What is in this article?:
- Getting rid of restaurant food waste
- Alternative disposers
Dealing with food waste is not complicated, but to do it in a manner that is economical and environmentally sound is not so easy. Here’s what you’re going to need to get the job done right.
Waste handling is not a glamorous issue. Getting rid of waste economically and in an environmentally sound way is a major challenge. Waste hauling charges in many large metropolitan areas are rising at a rate above that of food and labor. The increasing cost is due, in part, to increased governmental regulations on disposal of waste.
Waste has become a political and community issue as well as a cost concern. Mishandled garbage can impact your guests’ experience, especially when there are odor, insect and rodent problems. How you dispose of your restaurant waste can impact your perception among your guests and in the community.
Some waste issues occur after garbage leaves the kitchen, but here we will examine what types of equipment you’ll need inside to reduce concerns and costs. Using the most effective equipment can greatly help the overall waste challenge. Disposers and pulpers are two types of kitchen equipment to consider.
Grinders/Waste Disposers. Garbage grinders or waste disposers grind food waste into particles small enough to go down the drain and directly into the municipal sewer system. The advantage is that you never have to touch the waste. But there’s a rub: An increasing number of counties and cities are banning their use for environmental reasons or because municipal waste systems can’t handle the added load of organic waste. If there is no ban in your area, use a grinder.
Disposers can be used in several locations in the kitchen. They also provide the convenience of getting rid of some of the bulk waste where it’s generated, including the dishwashing room, at prep sinks and potwashing areas.
Disposers all work in essentially the same way. Food waste is broken into small particles when protruding bars inside the machine attached to a rapidly revolving rotor collide with the waste. The food waste is continually shattered until it is broken down into pieces small enough to be washed through a sizing ring, a fixed ring around the perimeter of the disposer cavity. As the waste is being shattered, it is being mixed with water to form a slurry to help wash it through the unit and into the sewer system.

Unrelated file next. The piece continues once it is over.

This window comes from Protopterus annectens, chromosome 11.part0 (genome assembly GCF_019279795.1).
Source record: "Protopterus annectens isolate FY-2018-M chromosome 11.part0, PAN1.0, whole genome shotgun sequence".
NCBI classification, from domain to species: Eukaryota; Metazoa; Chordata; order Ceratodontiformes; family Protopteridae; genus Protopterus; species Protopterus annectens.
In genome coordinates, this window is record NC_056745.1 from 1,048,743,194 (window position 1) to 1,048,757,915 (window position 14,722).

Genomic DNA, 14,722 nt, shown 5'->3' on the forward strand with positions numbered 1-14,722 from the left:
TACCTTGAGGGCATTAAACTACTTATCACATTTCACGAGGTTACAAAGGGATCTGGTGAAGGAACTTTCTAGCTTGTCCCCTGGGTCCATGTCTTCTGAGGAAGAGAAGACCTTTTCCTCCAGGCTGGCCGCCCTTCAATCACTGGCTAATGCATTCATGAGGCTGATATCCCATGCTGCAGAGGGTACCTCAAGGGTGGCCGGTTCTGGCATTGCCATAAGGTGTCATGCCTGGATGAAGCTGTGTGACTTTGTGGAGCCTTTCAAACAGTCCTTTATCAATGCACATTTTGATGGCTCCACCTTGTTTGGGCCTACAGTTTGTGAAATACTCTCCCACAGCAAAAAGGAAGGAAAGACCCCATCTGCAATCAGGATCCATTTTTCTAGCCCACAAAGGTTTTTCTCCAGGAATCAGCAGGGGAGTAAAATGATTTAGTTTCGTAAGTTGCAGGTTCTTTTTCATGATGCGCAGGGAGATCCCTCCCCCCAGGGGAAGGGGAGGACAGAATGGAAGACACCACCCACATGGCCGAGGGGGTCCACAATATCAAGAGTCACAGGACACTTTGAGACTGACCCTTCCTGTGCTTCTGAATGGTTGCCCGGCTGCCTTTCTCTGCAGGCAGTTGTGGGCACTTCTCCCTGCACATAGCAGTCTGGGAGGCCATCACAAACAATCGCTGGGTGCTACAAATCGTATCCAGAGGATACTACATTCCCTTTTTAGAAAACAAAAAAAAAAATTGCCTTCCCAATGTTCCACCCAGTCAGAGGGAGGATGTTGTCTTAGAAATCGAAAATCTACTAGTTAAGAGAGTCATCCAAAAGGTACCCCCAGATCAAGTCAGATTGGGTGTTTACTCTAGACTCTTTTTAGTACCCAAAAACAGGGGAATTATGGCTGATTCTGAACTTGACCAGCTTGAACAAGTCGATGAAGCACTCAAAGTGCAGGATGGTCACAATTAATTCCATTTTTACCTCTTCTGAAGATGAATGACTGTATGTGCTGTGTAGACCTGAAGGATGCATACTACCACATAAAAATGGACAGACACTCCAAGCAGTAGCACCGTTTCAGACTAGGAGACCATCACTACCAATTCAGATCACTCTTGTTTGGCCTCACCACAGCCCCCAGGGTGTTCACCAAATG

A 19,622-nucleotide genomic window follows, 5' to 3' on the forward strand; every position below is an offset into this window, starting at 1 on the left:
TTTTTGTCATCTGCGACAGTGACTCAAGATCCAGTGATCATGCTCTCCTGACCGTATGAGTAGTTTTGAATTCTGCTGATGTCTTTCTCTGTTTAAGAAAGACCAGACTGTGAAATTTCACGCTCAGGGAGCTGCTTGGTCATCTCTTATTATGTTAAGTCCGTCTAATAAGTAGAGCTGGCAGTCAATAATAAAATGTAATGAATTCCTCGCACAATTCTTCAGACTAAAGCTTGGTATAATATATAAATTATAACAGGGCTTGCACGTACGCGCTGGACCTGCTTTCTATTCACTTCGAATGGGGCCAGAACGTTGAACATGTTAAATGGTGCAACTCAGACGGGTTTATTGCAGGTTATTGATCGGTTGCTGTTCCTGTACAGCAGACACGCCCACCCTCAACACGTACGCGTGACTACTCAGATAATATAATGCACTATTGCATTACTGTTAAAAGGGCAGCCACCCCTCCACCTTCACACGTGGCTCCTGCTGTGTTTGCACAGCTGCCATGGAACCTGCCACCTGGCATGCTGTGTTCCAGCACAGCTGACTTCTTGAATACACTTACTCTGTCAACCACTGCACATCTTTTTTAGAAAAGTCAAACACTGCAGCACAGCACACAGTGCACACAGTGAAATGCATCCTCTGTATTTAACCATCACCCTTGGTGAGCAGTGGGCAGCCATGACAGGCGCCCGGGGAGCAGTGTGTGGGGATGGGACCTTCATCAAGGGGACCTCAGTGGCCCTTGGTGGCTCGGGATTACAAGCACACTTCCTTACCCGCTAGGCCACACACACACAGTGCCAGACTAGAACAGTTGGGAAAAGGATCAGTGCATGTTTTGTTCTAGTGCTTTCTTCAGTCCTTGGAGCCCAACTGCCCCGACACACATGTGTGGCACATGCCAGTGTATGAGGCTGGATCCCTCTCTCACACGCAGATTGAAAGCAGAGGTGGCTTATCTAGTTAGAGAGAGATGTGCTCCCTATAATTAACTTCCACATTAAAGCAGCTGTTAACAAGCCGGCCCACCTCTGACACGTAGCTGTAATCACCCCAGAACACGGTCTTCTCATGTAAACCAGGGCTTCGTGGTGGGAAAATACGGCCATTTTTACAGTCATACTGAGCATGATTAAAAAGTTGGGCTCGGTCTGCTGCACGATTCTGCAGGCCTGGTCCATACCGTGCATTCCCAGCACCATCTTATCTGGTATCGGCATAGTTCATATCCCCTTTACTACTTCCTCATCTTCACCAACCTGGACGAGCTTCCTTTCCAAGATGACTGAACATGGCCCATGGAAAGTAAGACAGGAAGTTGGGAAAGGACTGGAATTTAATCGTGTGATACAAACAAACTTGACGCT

Most manufacturers make units that can be adapted to fit in the bottom of a sink, at the end of a dishtable trough or in their own cone-shaped basin. All manufacturers make grinders in a variety of horse power ratings, one of which will match your application. In most restaurant applications, a range of one to five horsepower units will be adequate for the operation’s needs. Generally, the dishroom will require a three to five horsepower model, while a preparation sink may only need a one or two horsepower machine.
A drawback to a disposer is that they use a lot of fresh water in making the slurry of waste that goes down the drain. A hybrid system that is available uses a disposer with a recirculating water trough. The unit separates the water from the waste and reuses the water. The system recirculates a large amount of water that can be used for scrapping dishes, but then allows only about half the water a traditional disposer uses to go down the drain in the waste slurry.
If you don’t currently have a disposer in your operation, check with the local plumbing department first to be sure they can be used in your area. Areas vary widely on their support of garbage grinders, based primarily on the adequacy of the municipality’s sewage system. Many city sewer systems can no longer handle the bulk of food waste from restaurants. These cities have either banned disposers or placed excessive sewer taxes on the operation when disposers are used. Certain other areas like island resorts ban disposers because of the scarcity of fresh water and lack of treatment plants. Other cities, however, see disposers as an environmentally sound way of reducing health hazards associated with food waste and reducing waste going into landfills. A few cities require new restaurants to have waste disposers in each kitchen area where food waste is generated as a means of reducing waste to landfills.
Foodservice professionals and workers generally agree that disposers are a beneficial labor-savings way to reduce waste-associated hazards and odors, but what if disposers are not permitted? Pulpers are the answer.